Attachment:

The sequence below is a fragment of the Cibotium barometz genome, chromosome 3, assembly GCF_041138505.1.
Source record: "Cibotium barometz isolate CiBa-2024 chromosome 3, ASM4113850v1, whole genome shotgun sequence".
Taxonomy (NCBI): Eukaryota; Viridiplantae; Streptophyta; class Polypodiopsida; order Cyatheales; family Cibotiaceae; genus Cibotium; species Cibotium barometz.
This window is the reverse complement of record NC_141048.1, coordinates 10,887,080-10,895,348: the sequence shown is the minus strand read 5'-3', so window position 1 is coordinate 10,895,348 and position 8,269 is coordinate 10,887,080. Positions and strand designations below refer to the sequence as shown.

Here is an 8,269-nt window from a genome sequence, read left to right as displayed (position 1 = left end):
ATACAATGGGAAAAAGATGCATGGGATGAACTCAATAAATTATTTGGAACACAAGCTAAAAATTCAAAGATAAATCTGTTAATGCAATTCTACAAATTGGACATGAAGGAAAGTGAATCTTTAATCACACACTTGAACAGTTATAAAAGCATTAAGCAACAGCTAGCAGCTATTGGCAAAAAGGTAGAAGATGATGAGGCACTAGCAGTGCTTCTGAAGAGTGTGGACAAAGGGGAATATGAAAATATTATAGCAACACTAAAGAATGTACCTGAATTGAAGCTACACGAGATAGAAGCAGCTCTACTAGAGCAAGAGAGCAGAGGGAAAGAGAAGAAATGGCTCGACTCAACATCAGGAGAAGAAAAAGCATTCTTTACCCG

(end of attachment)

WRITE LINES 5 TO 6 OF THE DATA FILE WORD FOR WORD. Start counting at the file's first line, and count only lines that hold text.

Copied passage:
Here is an 8,269-nt window from a genome sequence, read left to right as displayed (position 1 = left end):
ATACAATGGGAAAAAGATGCATGGGATGAACTCAATAAATTATTTGGAACACAAGCTAAAAATTCAAAGATAAATCTGTTAATGCAATTCTACAAATTGGACATGAAGGAAAGTGAATCTTTAATCACACACTTGAACAGTTATAAAAGCATTAAGCAACAGCTAGCAGCTATTGGCAAAAAGGTAGAAGATGATGAGGCACTAGCAGTGCTTCTGAAGAGTGTGGACAAAGGGGAATATGAAAATATTATAGCAACACTAAAGAATGTACCTGAATTGAAGCTACACGAGATAGAAGCAGCTCTACTAGAGCAAGAGAGCAGAGGGAAAGAGAAGAAATGGCTCGACTCAACATCAGGAGAAGAAAAAGCATTCTTTACCCG